“Of course you want to look at guys who have done what you want to do and at an exceptionally high level too. There’s not many who can make the switch from playing college hockey at a higher age and keep developing, but both Kodie and Derek have been inspirations for me”, Riley says.
After being named a first team All Star at University of Calgary in 2018/19, the doors to professional hockey actually did start to open up for Riley Sheen.
“That year was instrumental for me. I played on a good team with good friends and gained a lot of confidence. I felt like it was now or never if I was going to be a professional player, so I took the chance, I poured everything in to it and didn’t look back.”
“Me and my agent looked at a few clubs at lower levels in Europe”, Riley continues, “but right before I was about to sign a contract I got a phone call from my agent. He was also the agent to a North American coach on a European team, and my agent said they needed an import player and that I was offered a contract. I felt like that was the highest level of hockey I was going to be offered and a good start to my pro hockey career, so I signed the contract.”
From Beijing to Bietigheim
The team he signed for was Beijing, a chinese based team playing in the Russian KHL:s farmers league, VHL.
“I got to experience a part of the world I would never have gotten to experience otherwise, and grew a lot as a person and as a hockey player. We travelled a lot and I learned how to treat my body to be able to play night in and night out. It was kind of a sink or swim situation for me.”
And as it turned out, Riley Sheen did not only swim, he crawled on a Michael Phelps-like manner, and actually attracted interest from KHL giant SKA St Petersburg. But then covid hit the world.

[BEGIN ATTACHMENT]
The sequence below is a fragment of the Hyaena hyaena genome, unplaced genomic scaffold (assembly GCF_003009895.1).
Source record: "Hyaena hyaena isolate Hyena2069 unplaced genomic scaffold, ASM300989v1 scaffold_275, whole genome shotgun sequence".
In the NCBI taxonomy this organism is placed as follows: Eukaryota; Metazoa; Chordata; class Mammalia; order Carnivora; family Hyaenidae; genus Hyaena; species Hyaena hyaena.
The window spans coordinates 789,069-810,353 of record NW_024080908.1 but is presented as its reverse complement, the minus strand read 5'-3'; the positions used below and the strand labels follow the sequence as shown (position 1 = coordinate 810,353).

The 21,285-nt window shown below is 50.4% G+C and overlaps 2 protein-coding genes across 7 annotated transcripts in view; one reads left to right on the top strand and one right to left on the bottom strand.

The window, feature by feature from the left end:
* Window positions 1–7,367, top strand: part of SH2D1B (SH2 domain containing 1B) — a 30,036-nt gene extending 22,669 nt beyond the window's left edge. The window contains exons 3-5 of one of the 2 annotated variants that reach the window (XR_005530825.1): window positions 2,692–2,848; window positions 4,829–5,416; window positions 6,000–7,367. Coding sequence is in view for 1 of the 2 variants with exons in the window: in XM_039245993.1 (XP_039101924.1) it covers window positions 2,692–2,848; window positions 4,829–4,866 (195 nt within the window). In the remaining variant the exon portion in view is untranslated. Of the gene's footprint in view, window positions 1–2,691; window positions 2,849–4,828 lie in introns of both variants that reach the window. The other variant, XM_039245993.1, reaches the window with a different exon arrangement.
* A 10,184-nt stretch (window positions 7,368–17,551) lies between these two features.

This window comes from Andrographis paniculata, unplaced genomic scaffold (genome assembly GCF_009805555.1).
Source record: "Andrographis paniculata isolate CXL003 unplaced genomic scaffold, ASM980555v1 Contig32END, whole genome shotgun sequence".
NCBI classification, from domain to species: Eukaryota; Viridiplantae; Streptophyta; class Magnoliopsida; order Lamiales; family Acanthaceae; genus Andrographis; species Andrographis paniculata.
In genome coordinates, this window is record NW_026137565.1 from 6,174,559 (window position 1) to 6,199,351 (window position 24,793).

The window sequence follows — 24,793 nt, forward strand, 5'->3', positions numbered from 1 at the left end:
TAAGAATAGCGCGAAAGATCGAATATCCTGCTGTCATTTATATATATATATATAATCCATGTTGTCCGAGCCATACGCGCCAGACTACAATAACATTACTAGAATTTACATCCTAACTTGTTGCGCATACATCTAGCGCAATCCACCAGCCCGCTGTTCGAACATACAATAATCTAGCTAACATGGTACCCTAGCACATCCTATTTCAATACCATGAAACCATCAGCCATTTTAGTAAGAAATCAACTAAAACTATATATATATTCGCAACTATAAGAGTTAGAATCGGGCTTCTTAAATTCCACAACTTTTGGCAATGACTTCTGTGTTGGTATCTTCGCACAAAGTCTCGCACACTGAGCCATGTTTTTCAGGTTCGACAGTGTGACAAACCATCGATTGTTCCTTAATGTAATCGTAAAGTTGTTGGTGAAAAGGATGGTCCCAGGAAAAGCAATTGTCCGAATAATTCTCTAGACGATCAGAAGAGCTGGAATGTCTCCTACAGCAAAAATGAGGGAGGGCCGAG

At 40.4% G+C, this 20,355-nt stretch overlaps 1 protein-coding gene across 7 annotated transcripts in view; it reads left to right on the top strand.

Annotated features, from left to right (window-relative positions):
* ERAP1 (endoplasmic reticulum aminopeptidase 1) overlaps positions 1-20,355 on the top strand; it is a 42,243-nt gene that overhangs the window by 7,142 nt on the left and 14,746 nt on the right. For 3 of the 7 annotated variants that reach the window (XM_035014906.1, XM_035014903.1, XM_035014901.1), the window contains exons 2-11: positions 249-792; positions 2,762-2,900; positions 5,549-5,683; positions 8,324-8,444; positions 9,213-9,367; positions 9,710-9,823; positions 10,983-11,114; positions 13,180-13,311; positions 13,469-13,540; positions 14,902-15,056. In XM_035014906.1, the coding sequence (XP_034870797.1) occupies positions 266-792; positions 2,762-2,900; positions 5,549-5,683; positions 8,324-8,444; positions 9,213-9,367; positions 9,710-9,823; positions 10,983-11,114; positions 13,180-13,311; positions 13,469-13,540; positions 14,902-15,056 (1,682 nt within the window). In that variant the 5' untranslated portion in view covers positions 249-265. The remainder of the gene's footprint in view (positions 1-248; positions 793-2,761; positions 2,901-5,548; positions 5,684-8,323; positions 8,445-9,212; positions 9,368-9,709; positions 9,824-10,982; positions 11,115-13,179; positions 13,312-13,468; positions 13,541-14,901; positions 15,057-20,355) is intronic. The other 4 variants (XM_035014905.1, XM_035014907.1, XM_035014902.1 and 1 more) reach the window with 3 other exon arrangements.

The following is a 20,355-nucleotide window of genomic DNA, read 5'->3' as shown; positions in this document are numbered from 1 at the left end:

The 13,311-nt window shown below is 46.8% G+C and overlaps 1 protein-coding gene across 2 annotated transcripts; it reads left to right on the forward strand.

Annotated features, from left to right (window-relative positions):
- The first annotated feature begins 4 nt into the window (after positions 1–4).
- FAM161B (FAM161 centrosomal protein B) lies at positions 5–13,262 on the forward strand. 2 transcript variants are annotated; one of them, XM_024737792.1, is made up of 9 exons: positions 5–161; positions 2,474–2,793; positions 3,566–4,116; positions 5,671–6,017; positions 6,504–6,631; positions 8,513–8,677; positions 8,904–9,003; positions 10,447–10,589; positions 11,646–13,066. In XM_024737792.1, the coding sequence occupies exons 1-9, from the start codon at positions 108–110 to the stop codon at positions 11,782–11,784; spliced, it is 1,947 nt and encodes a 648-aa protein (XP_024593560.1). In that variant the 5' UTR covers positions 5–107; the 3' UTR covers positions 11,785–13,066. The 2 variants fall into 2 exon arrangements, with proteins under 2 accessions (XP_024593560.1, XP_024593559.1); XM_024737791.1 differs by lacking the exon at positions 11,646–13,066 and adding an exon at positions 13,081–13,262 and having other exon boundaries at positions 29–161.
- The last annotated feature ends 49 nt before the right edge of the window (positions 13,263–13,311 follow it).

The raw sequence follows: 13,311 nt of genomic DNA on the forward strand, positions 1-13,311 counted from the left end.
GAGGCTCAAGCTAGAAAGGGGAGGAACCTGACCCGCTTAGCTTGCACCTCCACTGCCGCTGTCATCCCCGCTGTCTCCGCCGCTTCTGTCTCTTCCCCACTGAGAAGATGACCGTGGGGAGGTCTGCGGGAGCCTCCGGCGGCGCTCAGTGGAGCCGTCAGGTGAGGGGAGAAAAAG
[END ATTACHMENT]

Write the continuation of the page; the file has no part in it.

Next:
“It was a hard time and lot of uncertainty. Many players didn’t even find a place to play, so I took what I thought was the best option for me, signing with Bietigheim of the German second division”, Riley explains.
Another unknown place on the world map of hockey, and another success story for Riley Sheen. He scored 39 goals in 56 games, which finally helped the team to climb the ladder to the DEL, the top tier of German hockey. And despite the odds, the saga continued.
“People say you won’t be able to translate your game to the next level, but me and my teammates kept our confidence, and it turned out the way it did.”
Riley Sheen – a goal scoring machine
Riley Sheen scored a massive 40 goals in 55 games in the DEL, and no matter the level those are impressive numbers. So what’s the secret to his goal scoring ability?
“You have to be able to shoot the puck, first and foremost”, Riley says. “I have an ability to think the game at a high level and I’m a quick player. I think that’s what has made me successful.”
Somewhere around Christmas at that second Bietigheim year, Riley got in contact with Chris and Cam Abbot of Rögle. They continued talking, and in the end the decision to move to southern Sweden was a no-brainer.
“I mean, if you look at Rögle and their success the last couple of years… I’ve seen them win the CHL and when your’re offered a spot in that kind of organization it’s hard to say no”, Riley laughs.
With the pre season in the books, and competitive games already on the schedule, Riley Sheen has started to get comfortable in his new team.
“We have a lot of smart, skilled players who want to make plays, I’m really excited and looking forward to contributing to the success of this team. The SHL is a high level league for sure, and the hockey here is played at a fast pace which suits me. I love to compete and give it my all, not taking a night off. Hopefully that will translate well to the SHL”, Riley says with a smile.
Even though he has high hopes of keep scoring, he refuses to set any personal goals for the season.
“If the team is successful, the players on that team will have success also. I just take one day at a time and focus on what I can bring to the team to win games. If that is scoring on the powerplay or defending, I’m just as happy.”
Time will tell if journeyman Riley Sheen will keep scoring goals on his unusual path through the hockey world. Regardless of that, he has undoubtedly come a long way from those years of playing minor league hockey back home in Alberta.